summa f series

Cutting and Laminating Options for Wide-Format

Royce Owen is marketing director for Seattle-based AirMark Corp.

Digital finishing refers to many different types of applications, with the most common being cutting and laminating printed graphics. While I am not an expert in all types of finishing techniques and solutions—like vinyl seamers, for example— I do have 17 years of experience in the sign-making industry and have first-hand experience with different types of finishing systems, including vinyl cutters, flatbed digital die cutters and laminators.

Over the years, as wide-format printing has continued to gain in popularity and evolve, so too has the technology of the finishing systems evolved.

The type of industry you are serving (or hope to break into)—such as textiles, packaging, décor, signs, etc.—will drastically affect the type of finishing equipment you will need. Today's traditional vinyl cutters have advanced to include the ability to read registration marks as an industry standard, but vinyl cutters, of course, are limited to rolled media.

Flatbed digital finishing tables, which are larger and more expensive than vinyl cutters, can handle rigid media and offer a wide variety of tools designed to finish many different applications. In addition, laminators are essential to most printed applications, both rolled and rigid, and are important to the longevity of the artwork and signs.

Vinyl Cutters

Every large-format shop needs a vinyl cutter. If you are printing on thicker substrates using a UV-cure printer, you will need a specialized flatbed cutter. However, if you are printing onto vinyl with a roll-fed printer, a traditional vinyl cutter will work great. Some sign shops today like the ease and compactness of an all-in-one print/cut solution. Those systems certainly have their place; however, in my opinion for high-production level shops, it’s best to have separate printing and cutting equipment for efficiency.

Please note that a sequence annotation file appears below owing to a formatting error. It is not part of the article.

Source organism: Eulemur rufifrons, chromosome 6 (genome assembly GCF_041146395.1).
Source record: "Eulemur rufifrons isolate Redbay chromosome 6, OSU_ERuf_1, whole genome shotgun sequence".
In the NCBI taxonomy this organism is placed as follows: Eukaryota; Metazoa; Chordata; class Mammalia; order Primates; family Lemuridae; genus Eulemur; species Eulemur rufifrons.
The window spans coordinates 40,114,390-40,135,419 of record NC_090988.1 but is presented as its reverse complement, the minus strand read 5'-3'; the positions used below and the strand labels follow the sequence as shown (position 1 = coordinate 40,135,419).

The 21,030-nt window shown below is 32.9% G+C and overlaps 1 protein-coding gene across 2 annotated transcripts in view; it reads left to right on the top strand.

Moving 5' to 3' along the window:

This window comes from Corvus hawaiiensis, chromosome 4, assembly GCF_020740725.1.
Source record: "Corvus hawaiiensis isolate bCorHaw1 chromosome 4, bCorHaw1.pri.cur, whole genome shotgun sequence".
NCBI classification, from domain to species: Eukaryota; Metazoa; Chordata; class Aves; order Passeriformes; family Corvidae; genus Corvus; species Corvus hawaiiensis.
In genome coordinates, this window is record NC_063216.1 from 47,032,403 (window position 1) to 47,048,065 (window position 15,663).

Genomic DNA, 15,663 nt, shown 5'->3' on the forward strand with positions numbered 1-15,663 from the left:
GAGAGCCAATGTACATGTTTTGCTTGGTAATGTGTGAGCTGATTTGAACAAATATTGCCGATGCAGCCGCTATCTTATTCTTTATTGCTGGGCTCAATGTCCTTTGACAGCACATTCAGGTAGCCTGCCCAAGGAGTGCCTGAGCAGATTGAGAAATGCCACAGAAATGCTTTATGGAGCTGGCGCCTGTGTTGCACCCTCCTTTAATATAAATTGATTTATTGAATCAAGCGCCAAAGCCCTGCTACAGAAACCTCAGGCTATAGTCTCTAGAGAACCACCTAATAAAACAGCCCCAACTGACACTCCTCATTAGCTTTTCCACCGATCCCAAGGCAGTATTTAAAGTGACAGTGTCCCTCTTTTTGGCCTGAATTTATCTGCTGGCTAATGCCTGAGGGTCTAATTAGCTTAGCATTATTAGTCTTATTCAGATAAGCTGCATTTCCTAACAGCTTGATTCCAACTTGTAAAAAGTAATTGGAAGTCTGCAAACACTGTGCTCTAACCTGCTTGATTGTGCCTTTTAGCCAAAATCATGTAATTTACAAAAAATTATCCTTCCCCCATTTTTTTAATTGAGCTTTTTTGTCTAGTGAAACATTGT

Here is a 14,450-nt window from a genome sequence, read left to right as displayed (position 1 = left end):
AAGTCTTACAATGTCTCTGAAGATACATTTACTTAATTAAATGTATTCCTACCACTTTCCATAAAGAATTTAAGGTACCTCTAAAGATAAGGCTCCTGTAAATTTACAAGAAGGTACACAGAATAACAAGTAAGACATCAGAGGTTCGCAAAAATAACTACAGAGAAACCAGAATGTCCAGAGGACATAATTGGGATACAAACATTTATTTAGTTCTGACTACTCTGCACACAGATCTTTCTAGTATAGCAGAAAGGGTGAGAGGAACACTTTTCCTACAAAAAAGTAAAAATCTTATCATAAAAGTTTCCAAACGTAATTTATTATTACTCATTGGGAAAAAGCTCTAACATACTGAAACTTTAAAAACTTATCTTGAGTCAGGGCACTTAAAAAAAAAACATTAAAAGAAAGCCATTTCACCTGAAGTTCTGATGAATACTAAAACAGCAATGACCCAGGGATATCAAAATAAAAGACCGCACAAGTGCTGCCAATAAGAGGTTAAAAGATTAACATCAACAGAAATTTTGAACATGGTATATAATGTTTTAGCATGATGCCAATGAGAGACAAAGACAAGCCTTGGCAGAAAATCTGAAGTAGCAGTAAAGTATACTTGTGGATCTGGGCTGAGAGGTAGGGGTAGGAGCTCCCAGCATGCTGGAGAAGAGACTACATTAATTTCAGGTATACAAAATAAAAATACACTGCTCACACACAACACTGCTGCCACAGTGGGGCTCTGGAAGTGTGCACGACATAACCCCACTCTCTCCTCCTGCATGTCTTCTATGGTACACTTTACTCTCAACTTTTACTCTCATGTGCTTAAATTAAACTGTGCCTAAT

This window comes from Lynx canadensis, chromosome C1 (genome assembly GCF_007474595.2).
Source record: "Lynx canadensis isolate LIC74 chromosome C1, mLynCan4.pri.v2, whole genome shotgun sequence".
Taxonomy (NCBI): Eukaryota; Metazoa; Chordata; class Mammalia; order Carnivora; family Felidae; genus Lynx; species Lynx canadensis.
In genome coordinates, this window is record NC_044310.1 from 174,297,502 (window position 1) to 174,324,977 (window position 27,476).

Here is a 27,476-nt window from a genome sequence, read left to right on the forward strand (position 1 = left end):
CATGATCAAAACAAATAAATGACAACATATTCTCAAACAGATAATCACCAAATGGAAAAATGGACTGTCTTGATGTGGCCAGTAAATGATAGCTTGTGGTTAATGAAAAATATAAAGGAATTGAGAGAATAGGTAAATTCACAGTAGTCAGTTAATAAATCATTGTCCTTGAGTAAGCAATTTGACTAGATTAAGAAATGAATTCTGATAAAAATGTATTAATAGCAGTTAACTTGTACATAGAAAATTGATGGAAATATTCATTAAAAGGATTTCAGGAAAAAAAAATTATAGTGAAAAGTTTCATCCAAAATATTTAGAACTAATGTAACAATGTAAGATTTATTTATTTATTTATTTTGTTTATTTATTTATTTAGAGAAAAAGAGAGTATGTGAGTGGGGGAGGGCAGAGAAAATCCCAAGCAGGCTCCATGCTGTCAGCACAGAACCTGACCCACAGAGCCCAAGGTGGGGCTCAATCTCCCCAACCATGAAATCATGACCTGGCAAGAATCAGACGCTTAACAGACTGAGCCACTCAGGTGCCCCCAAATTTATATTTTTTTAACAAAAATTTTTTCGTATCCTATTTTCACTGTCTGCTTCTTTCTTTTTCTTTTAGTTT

Some of today's vinyl cutters include a trim and sheet-cut functionality, making them the perfect companion for large-format printers. This feature saves time and improves efficiency by eliminating the need to cut each print by hand. Also, the optical technology that reads registration marks has improved so that registration marks can be read more accurately, even through laminated graphics.

Choosing the correct digital vinyl cutter can be intimidating. The width of material that you will be cutting should be considered. The most common sizes are 54” and 64”, but it depends on your application range. It is best to go as big as you can afford so that your business is able to grow. Another consideration is run length—are they short runs or long? Other considerations include the thickness and type of the materials you will be cutting, including lamination materials? The cutter must have a cutting force equal to the task.

Guaranteed tracking distance accuracy and cut-force vary drastically from machine to machine. Understanding your shop’s individual needs will help determine which machine brand and size will work best.

Flatbed Cutters

Flatbed technology is relatively new compared to vinyl cutters, but their evolution has proceeded rapidly and they have become very popular finishing options due to their versatility and the growth of rigid printer capabilities.